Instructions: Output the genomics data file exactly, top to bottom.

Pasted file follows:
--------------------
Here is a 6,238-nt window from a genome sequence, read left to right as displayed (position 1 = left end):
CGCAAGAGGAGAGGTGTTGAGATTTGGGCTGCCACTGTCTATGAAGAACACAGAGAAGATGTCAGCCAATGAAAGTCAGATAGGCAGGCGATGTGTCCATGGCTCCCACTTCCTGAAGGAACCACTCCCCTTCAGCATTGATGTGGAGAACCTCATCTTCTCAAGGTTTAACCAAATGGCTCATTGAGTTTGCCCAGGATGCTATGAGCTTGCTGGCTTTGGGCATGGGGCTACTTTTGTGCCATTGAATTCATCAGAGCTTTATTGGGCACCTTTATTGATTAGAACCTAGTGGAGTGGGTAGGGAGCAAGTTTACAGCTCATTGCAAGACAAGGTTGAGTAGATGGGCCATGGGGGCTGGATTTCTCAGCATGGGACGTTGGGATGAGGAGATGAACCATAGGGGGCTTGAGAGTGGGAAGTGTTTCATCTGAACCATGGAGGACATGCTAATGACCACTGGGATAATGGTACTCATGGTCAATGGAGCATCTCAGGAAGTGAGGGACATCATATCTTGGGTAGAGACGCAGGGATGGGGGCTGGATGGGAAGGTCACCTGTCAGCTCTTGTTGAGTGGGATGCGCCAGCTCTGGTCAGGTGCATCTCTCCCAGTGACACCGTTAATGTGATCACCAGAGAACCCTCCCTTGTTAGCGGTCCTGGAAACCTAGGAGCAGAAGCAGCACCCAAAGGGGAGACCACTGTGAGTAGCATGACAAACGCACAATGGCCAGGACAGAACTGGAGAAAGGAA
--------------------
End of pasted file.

Here is a 6,238-nt window from a genome sequence, read left to right as displayed (position 1 = left end):
CGCAAGAGGAGAGGTGTTGAGATTTGGGCTGCCACTGTCTATGAAGAACACAGAGAAGATGTCAGCCAATGAAAGTCAGATAGGCAGGCGATGTGTCCATGGCTCCCACTTCCTGAAGGAACCACTCCCCTTCAGCATTGATGTGGAGAACCTCATCTTCTCAAGGTTTAACCAAATGGCTCATTGAGTTTGCCCAGGATGCTATGAGCTTGCTGGCTTTGGGCATGGGGCTACTTTTGTGCCATTGAATTCATCAGAGCTTTATTGGGCACCTTTATTGATTAGAACCTAGTGGAGTGGGTAGGGAGCAAGTTTACAGCTCATTGCAAGACAAGGTTGAGTAGATGGGCCATGGGGGCTGGATTTCTCAGCATGGGACGTTGGGATGAGGAGATGAACCATAGGGGGCTTGAGAGTGGGAAGTGTTTCATCTGAACCATGGAGGACATGCTAATGACCACTGGGATAATGGTACTCATGGTCAATGGAGCATCTCAGGAAGTGAGGGACATCATATCTTGGGTAGAGACGCAGGGATGGGGGCTGGATGGGAAGGTCACCTGTCAGCTCTTGTTGAGTGGGATGCGCCAGCTCTGGTCAGGTGCATCTCTCCCAGTGACACCGTTAATGTGATCACCAGAGAACCCTCCCTTGTTAGCGGTCCTGGAAACCTAGGAGCAGAAGCAGCACCCAAAGGGGAGACCACTGTGAGTAGCATGACAAACGCACAATGGCCAGGACAGAACTGGAGAAAGGAA